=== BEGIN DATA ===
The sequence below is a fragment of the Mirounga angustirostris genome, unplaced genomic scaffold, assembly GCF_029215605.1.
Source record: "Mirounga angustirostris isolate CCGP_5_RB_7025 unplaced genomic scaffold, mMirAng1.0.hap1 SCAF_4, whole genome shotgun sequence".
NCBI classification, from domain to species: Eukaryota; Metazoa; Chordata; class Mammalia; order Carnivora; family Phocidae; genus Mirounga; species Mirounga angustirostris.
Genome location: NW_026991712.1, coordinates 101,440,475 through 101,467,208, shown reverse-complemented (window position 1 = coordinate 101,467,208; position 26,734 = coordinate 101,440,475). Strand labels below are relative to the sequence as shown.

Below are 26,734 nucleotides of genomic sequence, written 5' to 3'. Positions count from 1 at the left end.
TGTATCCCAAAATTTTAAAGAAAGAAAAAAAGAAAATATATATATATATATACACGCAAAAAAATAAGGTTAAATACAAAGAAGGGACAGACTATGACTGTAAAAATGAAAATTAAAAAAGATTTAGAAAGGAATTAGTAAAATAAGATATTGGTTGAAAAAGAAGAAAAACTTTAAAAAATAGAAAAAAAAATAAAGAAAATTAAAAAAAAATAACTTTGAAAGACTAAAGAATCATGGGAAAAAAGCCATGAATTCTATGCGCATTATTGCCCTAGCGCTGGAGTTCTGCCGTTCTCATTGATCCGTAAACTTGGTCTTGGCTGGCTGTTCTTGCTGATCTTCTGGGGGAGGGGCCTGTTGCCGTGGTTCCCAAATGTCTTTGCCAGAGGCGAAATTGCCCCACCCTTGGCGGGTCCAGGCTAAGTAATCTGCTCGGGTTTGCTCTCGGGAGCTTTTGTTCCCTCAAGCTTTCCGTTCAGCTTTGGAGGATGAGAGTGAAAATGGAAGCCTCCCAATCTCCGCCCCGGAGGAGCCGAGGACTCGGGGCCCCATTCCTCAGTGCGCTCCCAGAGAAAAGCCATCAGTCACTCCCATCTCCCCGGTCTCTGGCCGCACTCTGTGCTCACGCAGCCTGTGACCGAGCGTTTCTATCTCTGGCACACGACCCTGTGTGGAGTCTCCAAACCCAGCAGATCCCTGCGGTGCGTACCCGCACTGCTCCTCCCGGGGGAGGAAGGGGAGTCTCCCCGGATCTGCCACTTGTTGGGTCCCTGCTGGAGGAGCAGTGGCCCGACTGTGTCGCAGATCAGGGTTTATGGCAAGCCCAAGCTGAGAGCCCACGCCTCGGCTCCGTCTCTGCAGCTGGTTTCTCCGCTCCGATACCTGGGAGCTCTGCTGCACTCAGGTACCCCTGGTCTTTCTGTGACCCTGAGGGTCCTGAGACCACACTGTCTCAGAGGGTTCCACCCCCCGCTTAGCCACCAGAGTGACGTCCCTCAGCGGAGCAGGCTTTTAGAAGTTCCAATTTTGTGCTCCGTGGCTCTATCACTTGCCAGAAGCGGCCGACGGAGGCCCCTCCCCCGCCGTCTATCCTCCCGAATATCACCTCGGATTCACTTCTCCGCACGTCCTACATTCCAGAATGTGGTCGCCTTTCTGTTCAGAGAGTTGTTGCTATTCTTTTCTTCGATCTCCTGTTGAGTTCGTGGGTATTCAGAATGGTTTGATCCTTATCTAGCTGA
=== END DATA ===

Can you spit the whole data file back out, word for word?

The sequence below is a fragment of the Mirounga angustirostris genome, unplaced genomic scaffold, assembly GCF_029215605.1.
Source record: "Mirounga angustirostris isolate CCGP_5_RB_7025 unplaced genomic scaffold, mMirAng1.0.hap1 SCAF_4, whole genome shotgun sequence".
NCBI classification, from domain to species: Eukaryota; Metazoa; Chordata; class Mammalia; order Carnivora; family Phocidae; genus Mirounga; species Mirounga angustirostris.
Genome location: NW_026991712.1, coordinates 101,440,475 through 101,467,208, shown reverse-complemented (window position 1 = coordinate 101,467,208; position 26,734 = coordinate 101,440,475). Strand labels below are relative to the sequence as shown.

Below are 26,734 nucleotides of genomic sequence, written 5' to 3'. Positions count from 1 at the left end.
TGTATCCCAAAATTTTAAAGAAAGAAAAAAAGAAAATATATATATATATATACACGCAAAAAAATAAGGTTAAATACAAAGAAGGGACAGACTATGACTGTAAAAATGAAAATTAAAAAAGATTTAGAAAGGAATTAGTAAAATAAGATATTGGTTGAAAAAGAAGAAAAACTTTAAAAAATAGAAAAAAAAATAAAGAAAATTAAAAAAAAATAACTTTGAAAGACTAAAGAATCATGGGAAAAAAGCCATGAATTCTATGCGCATTATTGCCCTAGCGCTGGAGTTCTGCCGTTCTCATTGATCCGTAAACTTGGTCTTGGCTGGCTGTTCTTGCTGATCTTCTGGGGGAGGGGCCTGTTGCCGTGGTTCCCAAATGTCTTTGCCAGAGGCGAAATTGCCCCACCCTTGGCGGGTCCAGGCTAAGTAATCTGCTCGGGTTTGCTCTCGGGAGCTTTTGTTCCCTCAAGCTTTCCGTTCAGCTTTGGAGGATGAGAGTGAAAATGGAAGCCTCCCAATCTCCGCCCCGGAGGAGCCGAGGACTCGGGGCCCCATTCCTCAGTGCGCTCCCAGAGAAAAGCCATCAGTCACTCCCATCTCCCCGGTCTCTGGCCGCACTCTGTGCTCACGCAGCCTGTGACCGAGCGTTTCTATCTCTGGCACACGACCCTGTGTGGAGTCTCCAAACCCAGCAGATCCCTGCGGTGCGTACCCGCACTGCTCCTCCCGGGGGAGGAAGGGGAGTCTCCCCGGATCTGCCACTTGTTGGGTCCCTGCTGGAGGAGCAGTGGCCCGACTGTGTCGCAGATCAGGGTTTATGGCAAGCCCAAGCTGAGAGCCCACGCCTCGGCTCCGTCTCTGCAGCTGGTTTCTCCGCTCCGATACCTGGGAGCTCTGCTGCACTCAGGTACCCCTGGTCTTTCTGTGACCCTGAGGGTCCTGAGACCACACTGTCTCAGAGGGTTCCACCCCCCGCTTAGCCACCAGAGTGACGTCCCTCAGCGGAGCAGGCTTTTAGAAGTTCCAATTTTGTGCTCCGTGGCTCTATCACTTGCCAGAAGCGGCCGACGGAGGCCCCTCCCCCGCCGTCTATCCTCCCGAATATCACCTCGGATTCACTTCTCCGCACGTCCTACATTCCAGAATGTGGTCGCCTTTCTGTTCAGAGAGTTGTTGCTATTCTTTTCTTCGATCTCCTGTTGAGTTCGTGGGTATTCAGAATGGTTTGATCCTTATCTAGCTGA